Street-level drug activities pose a serious problem for communities, and exploring the environmental context of drug crimes is one important aspect of the increasing problem in Canada. This study examined the urban backcloth of illicit drug activities in the Durham Region, Ontario. Drawing on the locations of 5,297 drug arrests between 2011 and 2013, along with 6,291 surrounding physical features in the environment, the risk terrain modelling framework guided the analyses, which revealed that the risk of drug crimes varies by context and time. Similar to previous research in the United States and the Netherlands, the authors found that 11 out of 18 correlates were significantly associated with drug crimes. Unlike other study settings, the locations of alcohol sales and service did not predict the occurrence of drug crimes in the Durham Region. In addition, the risk clusters differed when the same correlates were modelled for incidents of each year separately. The models provided a valid prediction from one year to the next. Nearly 85% of all places with illicit drugs arrests in 2012 and 2013 overlapped with high-risk places of 2011 and 2012, respectively. The resulting risk map informs practitioners and policy makers on where to focus resources in the region.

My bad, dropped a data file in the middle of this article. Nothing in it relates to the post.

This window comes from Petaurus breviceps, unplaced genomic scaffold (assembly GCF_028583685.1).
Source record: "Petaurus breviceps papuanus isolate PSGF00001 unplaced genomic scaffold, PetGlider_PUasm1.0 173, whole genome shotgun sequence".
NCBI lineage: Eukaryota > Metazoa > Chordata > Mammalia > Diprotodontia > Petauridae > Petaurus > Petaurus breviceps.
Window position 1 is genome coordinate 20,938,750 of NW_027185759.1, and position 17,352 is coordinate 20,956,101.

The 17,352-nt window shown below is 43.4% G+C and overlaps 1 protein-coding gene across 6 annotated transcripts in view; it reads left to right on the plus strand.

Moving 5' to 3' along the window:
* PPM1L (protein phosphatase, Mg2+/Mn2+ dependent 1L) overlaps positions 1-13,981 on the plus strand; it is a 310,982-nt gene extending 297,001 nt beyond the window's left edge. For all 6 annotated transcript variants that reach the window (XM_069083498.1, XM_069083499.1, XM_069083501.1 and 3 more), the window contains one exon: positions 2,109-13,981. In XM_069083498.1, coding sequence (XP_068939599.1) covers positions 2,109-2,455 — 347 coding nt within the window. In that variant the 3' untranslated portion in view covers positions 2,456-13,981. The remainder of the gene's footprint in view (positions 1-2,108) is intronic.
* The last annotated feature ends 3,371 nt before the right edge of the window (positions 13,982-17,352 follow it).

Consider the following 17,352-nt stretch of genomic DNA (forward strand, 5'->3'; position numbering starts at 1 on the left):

Ismail Onat, Davut Akca, Mehmet Fatih Bastug
Canadian Journal of Criminology and Criminal Justice, Volume 60 Issue 4, October 2018